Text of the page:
An agreement has been reached that could end Ivory Coast's four month old civil war. Negotiators for the government, rebel factions and the political opposition agreed on a power sharing arrangement in the early hours of Friday morning, after eight days of closed-door talks. The accord does not yet have the approval of the Ivorian President.
President Laurent Gbagbo's spokesman welcomed the agreement, but said the final word on the accord lies with Mr. Gbagbo and the Ivorian people.
Mr. Gbagbo, who will lose a substantial amount of power under the deal, meets with President Jacques Chirac in Paris later on Friday and then with other West African heads of state on Saturday. He is expected to come under pressure in both meetings to accept the agreement.
The accord calls for creation of a Government of National Reconciliation that will include the rebel factions and opposition politicians. Mr. Gbagbo will remain in office, but most of the authority will be in the hands of a prime minister, who will be selected by consensus. The new government will plan free and fair elections, and will decide when they will be held. The prime minister will not be eligible to run for president.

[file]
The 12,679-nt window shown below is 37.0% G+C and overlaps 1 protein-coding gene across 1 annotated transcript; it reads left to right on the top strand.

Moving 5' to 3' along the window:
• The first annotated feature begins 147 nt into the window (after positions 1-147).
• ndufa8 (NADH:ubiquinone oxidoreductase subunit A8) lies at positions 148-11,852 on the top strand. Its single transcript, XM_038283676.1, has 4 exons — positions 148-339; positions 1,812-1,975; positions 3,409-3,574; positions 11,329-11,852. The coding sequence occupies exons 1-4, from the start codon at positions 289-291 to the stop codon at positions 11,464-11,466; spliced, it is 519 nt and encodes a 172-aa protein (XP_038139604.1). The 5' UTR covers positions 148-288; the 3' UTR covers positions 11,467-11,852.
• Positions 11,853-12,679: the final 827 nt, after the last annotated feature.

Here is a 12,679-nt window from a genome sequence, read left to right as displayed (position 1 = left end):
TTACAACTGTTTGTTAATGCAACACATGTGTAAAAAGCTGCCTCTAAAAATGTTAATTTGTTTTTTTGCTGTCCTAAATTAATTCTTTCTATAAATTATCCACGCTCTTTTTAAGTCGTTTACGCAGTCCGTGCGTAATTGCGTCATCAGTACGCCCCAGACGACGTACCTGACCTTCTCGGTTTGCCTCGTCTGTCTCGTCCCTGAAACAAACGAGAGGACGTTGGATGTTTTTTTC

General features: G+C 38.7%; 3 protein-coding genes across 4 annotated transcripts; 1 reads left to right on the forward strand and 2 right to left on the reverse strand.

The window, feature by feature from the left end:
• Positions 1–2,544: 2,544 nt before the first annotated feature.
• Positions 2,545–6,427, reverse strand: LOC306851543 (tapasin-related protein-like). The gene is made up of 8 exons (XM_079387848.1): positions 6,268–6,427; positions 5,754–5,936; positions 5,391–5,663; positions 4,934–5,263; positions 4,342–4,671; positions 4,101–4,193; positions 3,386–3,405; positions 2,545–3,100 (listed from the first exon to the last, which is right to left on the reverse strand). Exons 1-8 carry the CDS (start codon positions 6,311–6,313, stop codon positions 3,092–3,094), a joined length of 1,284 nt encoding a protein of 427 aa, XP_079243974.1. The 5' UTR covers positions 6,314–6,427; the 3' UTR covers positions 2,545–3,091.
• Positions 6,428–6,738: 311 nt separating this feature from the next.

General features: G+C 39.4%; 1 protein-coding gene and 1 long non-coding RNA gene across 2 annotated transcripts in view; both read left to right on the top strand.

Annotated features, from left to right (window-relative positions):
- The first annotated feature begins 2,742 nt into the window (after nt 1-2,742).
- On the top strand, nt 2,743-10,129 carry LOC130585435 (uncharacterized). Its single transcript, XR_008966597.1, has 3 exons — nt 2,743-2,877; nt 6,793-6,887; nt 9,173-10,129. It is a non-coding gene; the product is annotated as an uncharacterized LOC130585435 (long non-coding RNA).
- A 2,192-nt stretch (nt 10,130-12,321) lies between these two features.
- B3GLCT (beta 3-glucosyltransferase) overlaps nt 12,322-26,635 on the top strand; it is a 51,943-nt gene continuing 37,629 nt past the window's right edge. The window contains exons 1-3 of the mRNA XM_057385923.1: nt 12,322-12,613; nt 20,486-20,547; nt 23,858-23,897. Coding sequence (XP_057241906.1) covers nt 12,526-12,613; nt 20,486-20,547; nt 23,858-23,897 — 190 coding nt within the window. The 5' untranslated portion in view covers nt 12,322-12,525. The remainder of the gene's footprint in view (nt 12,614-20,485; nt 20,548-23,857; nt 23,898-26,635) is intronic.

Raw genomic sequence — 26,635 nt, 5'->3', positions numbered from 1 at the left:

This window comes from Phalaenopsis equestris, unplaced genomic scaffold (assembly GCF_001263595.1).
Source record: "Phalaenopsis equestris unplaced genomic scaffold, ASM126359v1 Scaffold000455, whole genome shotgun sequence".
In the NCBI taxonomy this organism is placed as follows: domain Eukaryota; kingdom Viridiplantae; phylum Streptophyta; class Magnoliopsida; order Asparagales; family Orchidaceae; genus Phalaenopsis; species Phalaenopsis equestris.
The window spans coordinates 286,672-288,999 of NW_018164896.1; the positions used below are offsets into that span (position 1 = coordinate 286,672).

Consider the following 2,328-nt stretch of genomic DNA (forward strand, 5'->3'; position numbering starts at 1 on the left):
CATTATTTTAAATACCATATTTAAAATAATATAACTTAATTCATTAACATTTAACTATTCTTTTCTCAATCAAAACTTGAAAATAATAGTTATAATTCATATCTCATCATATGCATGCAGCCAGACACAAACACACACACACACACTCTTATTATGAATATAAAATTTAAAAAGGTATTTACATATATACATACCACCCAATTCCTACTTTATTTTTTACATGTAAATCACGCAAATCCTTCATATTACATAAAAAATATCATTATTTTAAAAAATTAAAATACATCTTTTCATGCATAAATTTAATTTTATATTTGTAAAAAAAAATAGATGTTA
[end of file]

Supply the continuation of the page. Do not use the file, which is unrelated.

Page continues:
The rebels, who dropped their demand for Mr. Gbagbo's resignation and immediate elections, are to disarm, and their fighters are to be incorporated into a new Ivorian army, which will receive French assistance.
A source close to the talks told the French news agency that a procedure for enforcing the agreement has been worked out, including the incentive of international aid and the threat of United Nations sanctions if the accord is violated.
The civil war has cut Ivory Coast in two, with the rebels controlling the north and west. Fighting has continued despite the peace talks and a ceasefire. The war has killed hundreds of people, displaced thousands, and threatened the stability of the entire west African region.